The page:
see previous review), Judith is reeling from the death of Elma - the perfumier who welcomed both her and her Shadow, Sarah without question.
Now with their friend, confidant and teacher gone, they are left wondering when the police will come knocking. The ignoble doctor has his suspicions about Judith using her knowledge of herbs etc to aide Elma's passing but as she rightly points out, her mother died when she was young so how can she know which remedy to heal the cancerous pain rippling through her mentor's body?
Left alone, they take over the business and begin in earnest to build up the clientele and expand their range - creams, soaps - but they must travel to build up supplies. Besides increasing business, both Judith and Sarah have to take heed to the increasing animosity towards women who are healers. Echoes of Elma's suggestion that Judith can and should become a healer worry them. On their travels to find new scents and healing herbs they meet Joseph who was once a Shadow. Is it possible for a Shadow to become human? After tragedy strikes, Judith meets Bruno - a Forest man, handsome, large, strong and who is aware of what it is to be a healer after all his Grandmother is one. Despite pushing him away, Bruno captivated by her, promises to meet her back in Pharsis.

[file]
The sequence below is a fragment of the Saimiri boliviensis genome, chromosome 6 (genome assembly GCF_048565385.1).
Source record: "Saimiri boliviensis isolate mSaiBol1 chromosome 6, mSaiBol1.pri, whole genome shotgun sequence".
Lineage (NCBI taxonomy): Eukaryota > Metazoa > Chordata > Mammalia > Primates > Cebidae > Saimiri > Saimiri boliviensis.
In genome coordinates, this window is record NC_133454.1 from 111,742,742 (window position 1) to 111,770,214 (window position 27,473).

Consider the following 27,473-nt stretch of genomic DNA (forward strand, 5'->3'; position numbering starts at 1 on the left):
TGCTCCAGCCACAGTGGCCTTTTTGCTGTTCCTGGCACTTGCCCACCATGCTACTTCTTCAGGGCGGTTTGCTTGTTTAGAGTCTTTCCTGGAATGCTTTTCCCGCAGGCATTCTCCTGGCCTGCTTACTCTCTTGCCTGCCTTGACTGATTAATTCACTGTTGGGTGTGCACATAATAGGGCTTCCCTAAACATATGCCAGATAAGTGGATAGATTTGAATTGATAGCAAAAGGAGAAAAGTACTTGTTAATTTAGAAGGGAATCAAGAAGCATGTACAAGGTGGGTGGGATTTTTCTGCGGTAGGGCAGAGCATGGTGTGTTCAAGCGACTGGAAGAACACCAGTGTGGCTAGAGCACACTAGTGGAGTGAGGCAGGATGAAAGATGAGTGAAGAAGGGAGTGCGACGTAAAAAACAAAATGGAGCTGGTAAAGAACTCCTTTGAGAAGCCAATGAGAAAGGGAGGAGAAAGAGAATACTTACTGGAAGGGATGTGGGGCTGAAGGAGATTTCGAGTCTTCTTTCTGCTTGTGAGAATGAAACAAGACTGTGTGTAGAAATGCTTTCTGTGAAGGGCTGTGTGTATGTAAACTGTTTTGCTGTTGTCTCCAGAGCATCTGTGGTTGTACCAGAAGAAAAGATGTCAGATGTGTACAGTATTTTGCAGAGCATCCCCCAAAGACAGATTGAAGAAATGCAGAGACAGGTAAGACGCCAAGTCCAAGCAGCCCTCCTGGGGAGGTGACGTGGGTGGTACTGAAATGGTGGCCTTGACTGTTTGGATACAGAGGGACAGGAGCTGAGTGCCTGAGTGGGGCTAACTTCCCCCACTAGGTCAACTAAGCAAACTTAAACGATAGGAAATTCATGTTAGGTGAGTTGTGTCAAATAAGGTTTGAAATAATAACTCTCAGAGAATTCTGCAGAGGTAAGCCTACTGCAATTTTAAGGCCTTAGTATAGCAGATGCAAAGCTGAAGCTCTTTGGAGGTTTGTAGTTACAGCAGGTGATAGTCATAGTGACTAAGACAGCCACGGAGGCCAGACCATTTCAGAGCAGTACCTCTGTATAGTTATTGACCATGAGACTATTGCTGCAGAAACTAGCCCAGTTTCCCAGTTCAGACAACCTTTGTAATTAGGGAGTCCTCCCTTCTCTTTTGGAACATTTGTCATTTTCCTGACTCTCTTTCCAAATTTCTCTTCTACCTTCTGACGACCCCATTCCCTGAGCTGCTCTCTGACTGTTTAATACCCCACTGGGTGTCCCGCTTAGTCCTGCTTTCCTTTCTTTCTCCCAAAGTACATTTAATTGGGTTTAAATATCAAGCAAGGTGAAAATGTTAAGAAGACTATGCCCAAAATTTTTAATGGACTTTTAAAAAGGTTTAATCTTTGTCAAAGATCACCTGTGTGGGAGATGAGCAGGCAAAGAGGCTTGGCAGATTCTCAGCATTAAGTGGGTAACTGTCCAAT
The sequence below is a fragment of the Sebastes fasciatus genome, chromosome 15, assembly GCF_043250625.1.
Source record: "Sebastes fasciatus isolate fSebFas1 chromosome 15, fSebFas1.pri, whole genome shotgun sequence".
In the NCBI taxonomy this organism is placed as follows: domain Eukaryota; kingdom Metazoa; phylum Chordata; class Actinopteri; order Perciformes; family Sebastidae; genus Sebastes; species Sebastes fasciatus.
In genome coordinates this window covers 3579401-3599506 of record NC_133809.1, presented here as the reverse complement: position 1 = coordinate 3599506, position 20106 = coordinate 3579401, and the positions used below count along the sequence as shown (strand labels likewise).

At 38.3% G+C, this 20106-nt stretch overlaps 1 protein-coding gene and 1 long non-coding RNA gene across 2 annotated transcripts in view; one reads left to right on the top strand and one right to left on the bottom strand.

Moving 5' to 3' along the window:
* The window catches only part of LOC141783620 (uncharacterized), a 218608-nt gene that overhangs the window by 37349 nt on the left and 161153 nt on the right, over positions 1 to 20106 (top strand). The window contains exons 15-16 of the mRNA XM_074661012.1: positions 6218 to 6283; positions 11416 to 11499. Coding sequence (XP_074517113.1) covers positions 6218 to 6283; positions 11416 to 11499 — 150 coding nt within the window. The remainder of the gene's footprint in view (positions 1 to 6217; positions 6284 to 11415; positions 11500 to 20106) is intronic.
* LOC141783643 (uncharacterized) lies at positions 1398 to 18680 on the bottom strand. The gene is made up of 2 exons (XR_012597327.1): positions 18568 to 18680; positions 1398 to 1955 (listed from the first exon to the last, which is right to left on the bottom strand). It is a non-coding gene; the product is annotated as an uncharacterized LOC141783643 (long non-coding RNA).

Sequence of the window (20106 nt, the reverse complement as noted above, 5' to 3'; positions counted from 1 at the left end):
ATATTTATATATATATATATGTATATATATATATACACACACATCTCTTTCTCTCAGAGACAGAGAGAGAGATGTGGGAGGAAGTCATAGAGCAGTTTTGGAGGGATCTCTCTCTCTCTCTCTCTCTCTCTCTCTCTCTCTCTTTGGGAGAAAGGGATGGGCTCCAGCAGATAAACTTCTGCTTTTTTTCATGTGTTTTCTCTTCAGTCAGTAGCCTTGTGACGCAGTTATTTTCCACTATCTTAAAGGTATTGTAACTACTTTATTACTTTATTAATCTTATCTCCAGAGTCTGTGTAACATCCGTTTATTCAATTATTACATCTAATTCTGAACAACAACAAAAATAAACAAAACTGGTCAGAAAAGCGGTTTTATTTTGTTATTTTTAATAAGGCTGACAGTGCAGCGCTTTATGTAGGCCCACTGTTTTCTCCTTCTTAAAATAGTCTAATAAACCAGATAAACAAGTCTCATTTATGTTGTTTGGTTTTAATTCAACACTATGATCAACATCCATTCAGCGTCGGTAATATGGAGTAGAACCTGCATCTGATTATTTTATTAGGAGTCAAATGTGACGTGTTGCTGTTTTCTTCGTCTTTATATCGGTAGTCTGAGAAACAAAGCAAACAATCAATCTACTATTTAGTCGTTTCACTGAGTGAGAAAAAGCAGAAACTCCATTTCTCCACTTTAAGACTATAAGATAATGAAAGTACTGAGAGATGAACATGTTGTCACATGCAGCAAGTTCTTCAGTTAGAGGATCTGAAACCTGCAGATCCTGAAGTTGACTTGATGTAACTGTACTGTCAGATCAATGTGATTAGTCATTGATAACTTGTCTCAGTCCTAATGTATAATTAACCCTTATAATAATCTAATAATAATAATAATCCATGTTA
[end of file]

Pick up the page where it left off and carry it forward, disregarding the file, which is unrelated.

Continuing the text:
Events take a turn for the worse as students from the University turn on Shadows - beating them up without mercy. Created by a Doctor Julius, Judith assists him and a brave few to tend to the wounded in a makeshift hospital; Dr. Julius using science and Judith more traditional herbal remedies. Fraught with frustration and fear, Judith continues the dangerous practice whilst Bruno helps out on the stalls. Will she and Bruno succeed as a couple? Is the protection of Shadows more important than her own life?
The Healer Trilogy continues with another heartfelt story. Laced with courage and compunction, Judith is as strong as ever, Sarah still logical and clear thinking. New characters are introduced and those met briefly in the first book are given a more prominent role. Questions raised in the previous book are answered and Brooks' style is easy and her descriptions vivid as ever. This is a love story that is almost buried by student angst, death and survival. The end is no cliff hanger but just a gentle ending to a busy story.
A great second installment. Brooks' characters have matured and there is a constant desire/wish for Judith and Sarah to succeed. They don't have an easy life but as I continued reading, I understood that a lot of it was Judith not believing in herself and that her past life/childhood has had a greater impact than first realized. As much as he's not described as a nice man, I had a lot of respect for The Rottweiler and the introduction of Bruno and his ability to stand up to and for Judith was pleasing. Last time I didn't identify with Judith and Sarah, this time I'm more in tune with them and am looking forward to the final journey. A highly recommended read.
I received a complimentary copy of this book from the author to review. The opinions expressed are my own and I am not required to give a positive critique.